The impact of the German timber footprint on potential species loss in supply regions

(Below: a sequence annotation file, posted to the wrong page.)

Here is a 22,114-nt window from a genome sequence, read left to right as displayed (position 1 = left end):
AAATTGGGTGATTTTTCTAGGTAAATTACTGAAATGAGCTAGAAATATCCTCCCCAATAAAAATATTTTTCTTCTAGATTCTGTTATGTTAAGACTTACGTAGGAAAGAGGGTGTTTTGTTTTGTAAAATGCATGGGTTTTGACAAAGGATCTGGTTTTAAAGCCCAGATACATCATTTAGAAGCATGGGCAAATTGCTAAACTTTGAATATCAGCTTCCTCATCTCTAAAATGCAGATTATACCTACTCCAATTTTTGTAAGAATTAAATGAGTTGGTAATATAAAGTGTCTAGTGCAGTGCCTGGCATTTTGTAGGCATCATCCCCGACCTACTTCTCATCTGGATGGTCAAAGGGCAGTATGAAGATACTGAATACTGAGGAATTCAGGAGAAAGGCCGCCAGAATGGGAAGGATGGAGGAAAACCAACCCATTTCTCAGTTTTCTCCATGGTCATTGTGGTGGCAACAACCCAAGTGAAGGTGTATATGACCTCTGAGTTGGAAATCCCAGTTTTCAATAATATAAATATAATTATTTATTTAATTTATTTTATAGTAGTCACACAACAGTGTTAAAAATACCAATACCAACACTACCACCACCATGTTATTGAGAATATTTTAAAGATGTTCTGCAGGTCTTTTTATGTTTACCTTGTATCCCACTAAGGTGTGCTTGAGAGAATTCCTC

Previous own assessments have shown that a) Germany has a wood consumption above global average, b) is strongly dependent on imports and c) has a domestic roundwood production that is at the limit of the sustainable harvest potential. Thereby Germany further increases the pressures on global forests which are already stressed by climate-change related impacts and a continuously growing global demand for wood. This leads to negative impacts on the biodiversity in the areas where wood is harvested. This paper aims to show the connection between Germany's timber consumption footprint and the impact on the biodiversity in the regions where the roundwood is sourced. A two-step process is used. In the first step, high-resolution land cover and land use maps are used as a basis for the countryside species-area relationship model, assessing the projected loss of the four taxa amphibians, birds, mammals and reptiles in relation to undisturbed natural ecosystems due to forests occupied for roundwood production. In the second step, roundwood equivalents consumed in Germany in 2015 are traced back to the region of origin using an environmentally-extended input-output analysis and the thereby induced potential species loss is calculated. We show that the highest impact on projected species richness loss caused by roundwood logging is taking place in Oceania (3.34E−03 species/m3), Carribean (1.56E−04 species/m3), and East Asia (1.43E−04 species/m3). German roundwood consumption has the highest projected species loss in the United States (7.4 species), followed by China (7.3 species) and Brazil (4.8 species). From a biodiversity impact perspective, Germany could theoretically reduce its impact by relocating imports to European countries. In view of the planetary boundary of sustainable roundwood consumption, which has already been exceeded, reducing consumption appears to be the only viable long-term option for high-consumption countries such as Germany to reduce negative impacts on global biodiversity.